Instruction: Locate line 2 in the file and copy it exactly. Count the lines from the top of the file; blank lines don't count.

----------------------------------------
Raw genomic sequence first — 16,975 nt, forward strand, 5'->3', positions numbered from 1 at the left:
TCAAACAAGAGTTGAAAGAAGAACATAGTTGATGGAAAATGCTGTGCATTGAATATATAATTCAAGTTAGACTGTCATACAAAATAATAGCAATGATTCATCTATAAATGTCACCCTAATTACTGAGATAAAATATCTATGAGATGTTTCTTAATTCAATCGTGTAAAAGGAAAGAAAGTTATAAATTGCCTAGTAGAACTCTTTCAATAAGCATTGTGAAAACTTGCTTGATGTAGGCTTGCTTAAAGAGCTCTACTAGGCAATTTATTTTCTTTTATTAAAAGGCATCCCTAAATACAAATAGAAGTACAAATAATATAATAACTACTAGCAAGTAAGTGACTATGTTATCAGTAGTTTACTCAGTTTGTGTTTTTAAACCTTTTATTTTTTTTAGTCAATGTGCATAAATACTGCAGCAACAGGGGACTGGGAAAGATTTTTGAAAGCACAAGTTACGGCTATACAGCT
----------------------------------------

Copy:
TCAAACAAGAGTTGAAAGAAGAACATAGTTGATGGAAAATGCTGTGCATTGAATATATAATTCAAGTTAGACTGTCATACAAAATAATAGCAATGATTCATCTATAAATGTCACCCTAATTACTGAGATAAAATATCTATGAGATGTTTCTTAATTCAATCGTGTAAAAGGAAAGAAAGTTATAAATTGCCTAGTAGAACTCTTTCAATAAGCATTGTGAAAACTTGCTTGATGTAGGCTTGCTTAAAGAGCTCTACTAGGCAATTTATTTTCTTTTATTAAAAGGCATCCCTAAATACAAATAGAAGTACAAATAATATAATAACTACTAGCAAGTAAGTGACTATGTTATCAGTAGTTTACTCAGTTTGTGTTTTTAAACCTTTTATTTTTTTTAGTCAATGTGCATAAATACTGCAGCAACAGGGGACTGGGAAAGATTTTTGAAAGCACAAGTTACGGCTATACAGCT